MONSTERS, trains, a beer barrel, and even an operating table complete with surgeon, these are just some of the cake requests that Lynne Fitzpatrick has had.
The busy mother of three makes cakes and quiches for daughter Jenny’s shop/cafe/bistro - The Fine Food Store in St Mary’s Street, Stamford, and also runs her own Deliciously Different Cakes business.
Lynne, of Church Street, Easton-on-the-Hill, says she and her daughter engaged in a bit of role reversal in 2003 when Jenny graduated from Loughborough with a business degree and set up the shop while she went off to Nottingham Trent University to study psychology and educational development, graduating with a first class honours degree in 2006.
“At that time Jenny had someone making her cakes and when that person left she asked me to help out for just a couple of weeks. People began asking me to make cakes and I recognised a business opportunity. I didn’t intend to do it, I had thought I’d have a break and go travelling before deciding how to use my degree.”
Lynne, who was born and schooled in Nottingham, also supplies other coffee shops and a garden centre. Her business has grown by word of mouth and she would like to expand it by taking on another member of staff.
She moved to Easton with her former husband, a metallurgist, more than 20 years ago.
“We had lived all over the place but as soon as I saw Easton I loved it and the girls - Jenny, Sarah and Lucy - were of an age where they needed to stay at one school so we settled,” Lynne says.
“As a small girl I was always baking with my mum and later I carried on making birthday cakes for my children.”
Her earlier working life took her from a Nottingham knitwear company, to Notts County Football Club and then the charity wing of Ladbrokes Bookmakers.
“When Jenny decided to go for the shop it was a big success. She is passionate about food, about high quality and sourcing locally. We make everything ourselves, except the bread which comes from (Stamford bakery) Askers.”
The business opened as a delicatessen with just a few tables and chairs but it was the coffee shop side that took over through customer demand.
“I make all their big cakes and quiches. Courgette cakes are the most popular and we do gluten-free, Victoria sponges and cup cakes and I help out in the shop when needed.”
Lynne bakes every day and has three ovens going at once. She makes 50 large cakes, seven or eight celebration cakes and 36 quiches every week.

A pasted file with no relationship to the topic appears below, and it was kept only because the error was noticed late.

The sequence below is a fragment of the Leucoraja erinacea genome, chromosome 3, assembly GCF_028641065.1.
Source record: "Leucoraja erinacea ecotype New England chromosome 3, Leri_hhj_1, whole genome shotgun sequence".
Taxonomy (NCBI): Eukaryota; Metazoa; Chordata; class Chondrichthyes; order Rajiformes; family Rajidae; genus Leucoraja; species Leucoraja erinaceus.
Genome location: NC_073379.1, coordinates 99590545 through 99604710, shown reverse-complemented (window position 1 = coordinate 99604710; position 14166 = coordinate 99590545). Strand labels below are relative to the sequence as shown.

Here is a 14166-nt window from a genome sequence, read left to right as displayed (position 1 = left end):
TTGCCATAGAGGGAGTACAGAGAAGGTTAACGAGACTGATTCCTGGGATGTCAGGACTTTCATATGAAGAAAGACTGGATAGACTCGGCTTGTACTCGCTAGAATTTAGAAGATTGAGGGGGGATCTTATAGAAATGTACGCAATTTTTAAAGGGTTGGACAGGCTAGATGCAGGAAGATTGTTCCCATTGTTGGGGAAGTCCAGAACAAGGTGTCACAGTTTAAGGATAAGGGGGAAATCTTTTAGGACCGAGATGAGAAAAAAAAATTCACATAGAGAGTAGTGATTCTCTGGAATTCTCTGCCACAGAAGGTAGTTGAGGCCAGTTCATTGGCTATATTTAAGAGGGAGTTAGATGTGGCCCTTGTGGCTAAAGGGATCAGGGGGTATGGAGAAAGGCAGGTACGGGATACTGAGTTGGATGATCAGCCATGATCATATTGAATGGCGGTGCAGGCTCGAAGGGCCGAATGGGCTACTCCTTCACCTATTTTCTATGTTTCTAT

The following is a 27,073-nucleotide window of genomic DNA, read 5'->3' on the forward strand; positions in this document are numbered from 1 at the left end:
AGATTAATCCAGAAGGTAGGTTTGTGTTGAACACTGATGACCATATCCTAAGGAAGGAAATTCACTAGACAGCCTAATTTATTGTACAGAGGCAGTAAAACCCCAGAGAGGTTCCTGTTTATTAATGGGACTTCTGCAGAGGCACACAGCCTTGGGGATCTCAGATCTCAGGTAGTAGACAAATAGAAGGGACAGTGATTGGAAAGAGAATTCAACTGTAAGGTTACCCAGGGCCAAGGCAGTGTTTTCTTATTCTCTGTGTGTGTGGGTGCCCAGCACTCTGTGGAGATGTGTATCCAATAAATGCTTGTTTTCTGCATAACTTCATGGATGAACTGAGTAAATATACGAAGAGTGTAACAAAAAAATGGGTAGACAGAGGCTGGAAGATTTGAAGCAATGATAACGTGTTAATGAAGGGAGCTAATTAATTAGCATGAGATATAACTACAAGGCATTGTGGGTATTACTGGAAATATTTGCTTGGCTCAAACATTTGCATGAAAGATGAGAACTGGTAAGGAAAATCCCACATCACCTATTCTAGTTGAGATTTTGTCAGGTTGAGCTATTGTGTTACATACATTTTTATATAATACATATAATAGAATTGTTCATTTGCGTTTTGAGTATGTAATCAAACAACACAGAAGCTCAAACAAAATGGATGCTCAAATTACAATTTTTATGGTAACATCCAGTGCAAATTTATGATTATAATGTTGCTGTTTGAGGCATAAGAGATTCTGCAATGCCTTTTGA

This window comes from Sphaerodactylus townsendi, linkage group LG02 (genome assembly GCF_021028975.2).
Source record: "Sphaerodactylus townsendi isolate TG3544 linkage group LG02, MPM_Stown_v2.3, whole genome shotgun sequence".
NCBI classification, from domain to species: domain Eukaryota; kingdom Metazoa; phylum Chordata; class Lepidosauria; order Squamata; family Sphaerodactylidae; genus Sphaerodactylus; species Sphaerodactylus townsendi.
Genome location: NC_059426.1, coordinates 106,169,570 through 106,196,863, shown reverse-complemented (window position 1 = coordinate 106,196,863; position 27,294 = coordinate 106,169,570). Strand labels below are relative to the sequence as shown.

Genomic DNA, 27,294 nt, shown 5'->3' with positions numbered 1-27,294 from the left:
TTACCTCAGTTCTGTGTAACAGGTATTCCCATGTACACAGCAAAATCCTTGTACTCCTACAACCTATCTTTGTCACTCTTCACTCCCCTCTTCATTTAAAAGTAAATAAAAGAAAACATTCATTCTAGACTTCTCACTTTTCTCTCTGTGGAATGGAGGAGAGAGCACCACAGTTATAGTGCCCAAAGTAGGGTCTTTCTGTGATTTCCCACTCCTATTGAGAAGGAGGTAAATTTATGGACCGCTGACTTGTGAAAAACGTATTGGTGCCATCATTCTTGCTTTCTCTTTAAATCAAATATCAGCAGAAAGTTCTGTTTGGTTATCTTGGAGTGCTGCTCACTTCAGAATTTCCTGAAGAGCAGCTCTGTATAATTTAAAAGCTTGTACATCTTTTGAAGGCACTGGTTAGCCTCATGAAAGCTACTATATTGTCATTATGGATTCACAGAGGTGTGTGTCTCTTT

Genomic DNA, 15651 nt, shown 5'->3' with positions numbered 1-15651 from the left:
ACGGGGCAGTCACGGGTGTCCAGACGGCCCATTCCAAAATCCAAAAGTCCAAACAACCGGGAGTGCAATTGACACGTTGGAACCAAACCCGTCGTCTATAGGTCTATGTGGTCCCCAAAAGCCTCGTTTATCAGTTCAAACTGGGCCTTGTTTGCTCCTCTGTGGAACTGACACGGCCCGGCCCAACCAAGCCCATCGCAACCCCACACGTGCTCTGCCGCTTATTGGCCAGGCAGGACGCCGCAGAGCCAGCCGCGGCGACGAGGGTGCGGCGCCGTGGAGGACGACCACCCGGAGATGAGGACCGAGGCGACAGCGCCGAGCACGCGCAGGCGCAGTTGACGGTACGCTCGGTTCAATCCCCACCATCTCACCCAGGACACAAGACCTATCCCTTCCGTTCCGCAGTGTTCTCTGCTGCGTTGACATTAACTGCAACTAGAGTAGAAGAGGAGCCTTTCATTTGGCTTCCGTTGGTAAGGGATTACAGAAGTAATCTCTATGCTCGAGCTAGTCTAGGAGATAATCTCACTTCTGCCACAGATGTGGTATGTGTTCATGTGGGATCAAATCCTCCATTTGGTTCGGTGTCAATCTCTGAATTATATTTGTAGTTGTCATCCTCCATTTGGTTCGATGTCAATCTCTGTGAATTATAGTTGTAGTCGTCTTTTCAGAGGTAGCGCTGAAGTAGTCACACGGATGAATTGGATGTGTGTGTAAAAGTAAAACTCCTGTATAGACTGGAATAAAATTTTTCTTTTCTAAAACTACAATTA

“It’s a full-time job. I work all day every day baking. Things like wedding cakes take a lot of time. What I love doing is the fiddly bits. People give me photos of a person so I can try and get a likeness of them.”
She keeps a portfolio of cake photos at the shop and there are always examples in the window. She has made several hundred different ones to date. Wedding cakes nowadays can incorporate both sponge and fruit cake and icing can be sculpted into just about anything. She gets lots of unusual requests.
One 18th birthday cake for a young man going off to medical school was of him as a surgeon operating on a bottle of beer. Fairy castles for little girls are popular as is a man in an armchair for men who are retiring.
Lynne is completely self-taught and her only help has come from books.
“I love making the little people - as soon as I put the eyes on they make me smile. Wallace and Gromit in particular are no end of fun.”
She does a weekly supermarket shop for her ingredients.
“I don’t have specialist suppliers, I just buy ordinary flour and everything a home baker would use.”
Her cakes often look too good to eat.
“Some people say they just can’t bear to cut them. I made a purple monster cake for a husband, but the couple kept it for three months until their daughter’s birthday.”
She has only ever had one disaster - dropping a fairy castle turret on the floor while assembling the cake.
“It smashed to smithereens. Normally I make spares but I hadn’t on that day so I just had to very quickly make another one.”
One panic-inducing request was for a wedding cake just three weeks before the event.
“The couple wanted their car and them in it. I had never made a car and was severely challenged, although it worked out fine. I always try to get the bride’s dress on the cake looking like the bride’s real dress and you have to be very careful with surprise cakes so as not to give the game away.”
Her only celebrity cake has been one for Fifth Gear television show presenter Jonny Smith who lives locally.
Holidays are not regular - she had her first break in six years last year.
And what about her own birthday?
“I don’t make myself a cake - I just don’t have one,” she says. And she doesn’t even eat cake!
“You get fed up with it - although I will try a bit of a new one we are piloting for the shop.”
She says cake-making is something anyone can do.
“It’s so much cheaper and so much nicer than mass-produced cake and it gives such a sense of satisfaction when people say they like what you’ve done.”
Lynne recently made a cake for her youngest daughter, Lucy Russell, who this week flew to the USA with her husband Nick for a charity walk that will take them six months. The cake is modelled on the pair, who aim to walk the 3,000 miles from Tybee Island on the coast of Georgia to San Diego in California.
Lucy and Nick are doing the walk to raise £15,000 for the Pamir Trust, which they set up to support remote communities in Tajikistan.
Lynne is now planning the ultimate wedding cake for daughter Jenny who is getting married on New Year’s Eve.
“It will be the largest to date and will be really special. The design hasn’t been finalised yet but it will be my greatest challenge,” she says.